Commentators are also waiting to see what sort of measures will be taken against so-called fake news, and announcement that came immediately on the heels of the G’s failure to get the courts to agree that it can use the Protection from Harassment Act.

Unlike past Home Affairs and Law ministers, Mr Shanmugam – who holds both portfolios – is well-known for speaking up about court cases.

And unlike members of the public who can face contempt of court charges, he said in Parliament last year (Mar 1), “public officials like myself can make statements if they believe it to be necessary in the public interest – even if there is a hearing pending. Amongst other things, public confidence in the police must be maintained.”  This is in response to public speculation that 14-year old Benjamin Lim had committed suicide as a result of police investigations.

There is also the forum of Parliament which conveys immunity to its members.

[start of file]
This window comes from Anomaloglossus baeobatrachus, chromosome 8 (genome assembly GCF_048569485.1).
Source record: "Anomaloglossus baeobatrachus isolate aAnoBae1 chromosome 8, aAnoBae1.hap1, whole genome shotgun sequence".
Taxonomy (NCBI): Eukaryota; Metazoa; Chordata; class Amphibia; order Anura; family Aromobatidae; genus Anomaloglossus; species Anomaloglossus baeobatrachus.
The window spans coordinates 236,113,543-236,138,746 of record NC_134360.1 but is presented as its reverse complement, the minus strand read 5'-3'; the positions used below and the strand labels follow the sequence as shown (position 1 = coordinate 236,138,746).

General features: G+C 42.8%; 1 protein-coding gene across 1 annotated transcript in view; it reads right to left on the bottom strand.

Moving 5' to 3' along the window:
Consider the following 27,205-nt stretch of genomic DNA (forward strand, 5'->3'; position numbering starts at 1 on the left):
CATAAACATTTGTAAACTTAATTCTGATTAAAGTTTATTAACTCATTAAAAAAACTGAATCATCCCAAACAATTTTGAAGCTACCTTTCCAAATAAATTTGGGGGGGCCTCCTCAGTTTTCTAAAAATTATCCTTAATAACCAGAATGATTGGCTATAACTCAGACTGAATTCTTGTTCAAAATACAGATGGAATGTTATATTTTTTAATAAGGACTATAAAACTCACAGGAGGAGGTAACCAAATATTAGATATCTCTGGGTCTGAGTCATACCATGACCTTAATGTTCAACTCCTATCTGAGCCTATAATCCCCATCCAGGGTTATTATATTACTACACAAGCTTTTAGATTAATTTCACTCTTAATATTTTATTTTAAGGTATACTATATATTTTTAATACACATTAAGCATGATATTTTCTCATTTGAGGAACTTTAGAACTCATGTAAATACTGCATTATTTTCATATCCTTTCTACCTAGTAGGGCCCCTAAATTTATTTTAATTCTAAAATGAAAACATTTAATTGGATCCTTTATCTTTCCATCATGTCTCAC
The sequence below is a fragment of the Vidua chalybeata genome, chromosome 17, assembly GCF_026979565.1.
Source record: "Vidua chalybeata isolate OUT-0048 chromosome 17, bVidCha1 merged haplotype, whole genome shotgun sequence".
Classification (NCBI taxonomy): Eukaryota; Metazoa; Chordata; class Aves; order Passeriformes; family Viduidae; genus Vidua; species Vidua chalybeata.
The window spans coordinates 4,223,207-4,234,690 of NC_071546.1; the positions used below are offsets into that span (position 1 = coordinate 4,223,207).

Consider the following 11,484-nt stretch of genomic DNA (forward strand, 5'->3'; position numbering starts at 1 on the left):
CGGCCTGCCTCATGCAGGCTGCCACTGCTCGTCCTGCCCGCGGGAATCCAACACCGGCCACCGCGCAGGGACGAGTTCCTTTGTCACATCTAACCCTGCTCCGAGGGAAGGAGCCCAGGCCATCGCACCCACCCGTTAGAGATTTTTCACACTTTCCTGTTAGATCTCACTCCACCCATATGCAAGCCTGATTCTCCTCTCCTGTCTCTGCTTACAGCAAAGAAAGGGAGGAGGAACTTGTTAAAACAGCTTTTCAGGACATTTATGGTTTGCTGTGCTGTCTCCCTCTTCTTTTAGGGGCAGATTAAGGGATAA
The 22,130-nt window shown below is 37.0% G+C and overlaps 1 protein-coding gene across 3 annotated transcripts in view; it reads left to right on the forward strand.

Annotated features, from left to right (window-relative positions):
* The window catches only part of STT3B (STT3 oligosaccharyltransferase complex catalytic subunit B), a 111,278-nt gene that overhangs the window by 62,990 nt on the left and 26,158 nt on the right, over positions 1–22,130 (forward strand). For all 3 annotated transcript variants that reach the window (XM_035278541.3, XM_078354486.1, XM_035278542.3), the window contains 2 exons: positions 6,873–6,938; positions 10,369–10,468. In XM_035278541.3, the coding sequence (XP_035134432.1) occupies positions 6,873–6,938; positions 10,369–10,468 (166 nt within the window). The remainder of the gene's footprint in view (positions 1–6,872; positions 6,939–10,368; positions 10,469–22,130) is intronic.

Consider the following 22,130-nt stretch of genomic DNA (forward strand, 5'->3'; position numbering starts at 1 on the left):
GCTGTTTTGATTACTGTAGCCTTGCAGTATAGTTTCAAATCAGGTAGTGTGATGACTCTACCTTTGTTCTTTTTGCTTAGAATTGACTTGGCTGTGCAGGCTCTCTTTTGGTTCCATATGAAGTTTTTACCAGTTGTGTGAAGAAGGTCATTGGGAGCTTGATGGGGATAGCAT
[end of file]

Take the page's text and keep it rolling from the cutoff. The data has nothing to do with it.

He has never been one to keep quiet.

Some examples:

a. Mr Shanmugam’s comments at a public forum in May 2010 on Malaysian drug trafficker Yong Vui Kong sparked a judicial review of Yong’s clemency process. Mr Shanmugam said: “If Yong escapes the death penalty, drug barons will think the signal is that young and vulnerable traffickers will be spared and can be used as drug mules.”

Yong’s lawyer, Mr M Ravi, felt that Mr Shanmugam’s comments could prejudice the decision of the President to grant clemency. The review was dismissed in August 2010 because it was argued that – constitutionally – Cabinet, in which Mr Shanmugam is a member, could in fact advise the President on matters of clemency.

b. In April 22, 2015 he said the actions of the boy who attacked foreign worker to practice martial arts was “sickening conduct, the kind of conduct that you would not approve if somebody did it to animals.” Earlier that week, the boy was sentenced to 10 days jail. The Attorney-General Chamber’s appeal a few days later for stiffer sentencing was dismissed. You can say that the judge wasn’t influenced by what he said. But it does cast a pall over the verdict if it went the G’s way.

c. In April 2015, he came out strongly to castigate the man who slapped teen terror Amos Yee, saying in a Facebook post: “Rule of Law means respecting the legal process. If everyone starts taking the law into his or her own hands, then we will no longer be a civilised society. I hope that the attacker will be caught quickly, and is dealt with appropriately.”